Parenting is one of the most challenging experiences we face in our lives. It can be a source of both our deepest joy and most painful suffering. The process of becoming a new parent is permanently life-altering and can challenge us in ways we never predicted. Whether you're experiencing postpartum depression and anxiety or more mild growing pains associated with becoming a parent, help is available.
There are many reasons we experience stress during the transition to parenthood. For moms, a primary cause of unnecessary stress is believing in the illusion of the "Super-Mom". This deep rooted cultural myth sets moms up for failure as they try to meet unrealistic, nearly impossible to achieve expectations. The incongruity between the reality of motherhood and our expectations about it can often cause moms to feel inadequate or to wonder if there’s something wrong with them. Moms are expected to be nothing less then perfect; to maintain their pre-childbearing bodies, to be perfectly loving, perfectly caring, perfect housekeepers, perfect cooks, juggle career and child-rearing perfectly, be perfect disciplinarians etc. These unreasonable expectations create a heavy emotional burden, often causing moms to experience feelings of chronic guilt, low self-worth, anxiety or depression.
Becoming a mama or papa is one of the biggest transitions in a person's life, one which reverberates inside us, impacting our roles, identity, relationships, and career. It can be extremely helpful to have an experienced professional to provide support and guidance during this tumultuous time. Counseling for pre- and postpartum moms and dads is dependent on the specific needs of each person and can include a focus on:
If you’re experiencing symptoms such as anger, irritability, sadness, hopelessness, loss of interest in daily activities, sleep disturbances, or worthlessness you may be experiencing Postpartum Depression. Postpartum Depression is a Perinatal Mood Disorder that impacts up to 20% of postpartum women. Other Perinatal Mood Disorders such as Postpartum Anxiety and Obsessive Compulsive Disorder are also very common.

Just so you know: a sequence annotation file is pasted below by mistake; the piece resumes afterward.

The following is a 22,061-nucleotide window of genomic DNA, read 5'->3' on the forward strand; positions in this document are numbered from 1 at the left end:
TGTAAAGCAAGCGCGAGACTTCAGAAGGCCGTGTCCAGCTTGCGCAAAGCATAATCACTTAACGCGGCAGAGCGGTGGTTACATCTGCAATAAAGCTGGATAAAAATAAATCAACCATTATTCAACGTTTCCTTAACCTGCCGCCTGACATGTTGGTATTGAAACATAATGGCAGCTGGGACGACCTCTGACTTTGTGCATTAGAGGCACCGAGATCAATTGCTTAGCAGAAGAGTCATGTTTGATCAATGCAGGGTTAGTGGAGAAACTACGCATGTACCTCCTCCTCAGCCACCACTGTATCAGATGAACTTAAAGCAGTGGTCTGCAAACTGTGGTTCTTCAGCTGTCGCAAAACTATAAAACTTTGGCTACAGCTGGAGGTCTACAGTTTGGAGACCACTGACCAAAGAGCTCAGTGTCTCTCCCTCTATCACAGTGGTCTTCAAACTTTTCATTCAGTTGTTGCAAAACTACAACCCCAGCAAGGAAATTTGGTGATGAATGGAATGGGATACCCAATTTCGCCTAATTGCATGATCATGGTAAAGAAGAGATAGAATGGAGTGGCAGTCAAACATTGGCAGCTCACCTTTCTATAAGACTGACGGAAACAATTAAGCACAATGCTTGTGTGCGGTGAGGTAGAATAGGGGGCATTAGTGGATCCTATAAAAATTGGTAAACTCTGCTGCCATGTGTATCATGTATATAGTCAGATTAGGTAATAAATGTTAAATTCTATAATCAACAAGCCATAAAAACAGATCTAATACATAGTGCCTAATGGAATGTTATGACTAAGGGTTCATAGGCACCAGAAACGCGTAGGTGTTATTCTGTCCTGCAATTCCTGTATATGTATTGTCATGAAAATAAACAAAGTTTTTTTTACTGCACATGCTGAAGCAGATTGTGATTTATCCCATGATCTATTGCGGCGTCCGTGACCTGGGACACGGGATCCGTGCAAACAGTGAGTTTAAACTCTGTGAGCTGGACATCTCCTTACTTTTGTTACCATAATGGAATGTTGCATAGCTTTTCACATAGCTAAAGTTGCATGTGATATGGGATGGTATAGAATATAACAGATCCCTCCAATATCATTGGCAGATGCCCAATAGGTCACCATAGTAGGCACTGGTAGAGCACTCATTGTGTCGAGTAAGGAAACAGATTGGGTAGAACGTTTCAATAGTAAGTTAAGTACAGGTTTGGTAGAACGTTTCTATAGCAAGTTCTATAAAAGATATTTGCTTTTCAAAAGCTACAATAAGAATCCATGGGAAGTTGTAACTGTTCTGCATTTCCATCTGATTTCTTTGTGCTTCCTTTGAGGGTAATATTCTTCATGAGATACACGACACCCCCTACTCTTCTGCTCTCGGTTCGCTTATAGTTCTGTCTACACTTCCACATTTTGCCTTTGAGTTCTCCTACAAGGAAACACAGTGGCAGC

Between 10-20% of dads experience a Perinatal Mood Disorder such as depression during the first year postpartum. In fact, up to 50% of men whose partners experience postpartum depression will also develop it. Although my site is geared mostly towards moms I also work with men. If you're a dad experiencing postpartum stress or depression please don't hesitate to contact me.
Many things are still unknown about the exact causes of perinatal mood disorders but experts agree it’s usually a combination of many factors including genetic and psychological predisposition, lack of adequate support, change in primary life role, hormonal fluctuations, sleep deprivation, poor nutrition and increased stress.
If you've experienced some of the issues on this list, you may be more likely to develop a Perinatal Mood Disorder such as Depression or Anxiety.
Compass Perinatal Peer Support Group in Salem Oregon (971) 301-2678
Postpartum Support International Free phone support 1-800-944-4773
National Suicide Prevention Lifeline 1-800-273-8255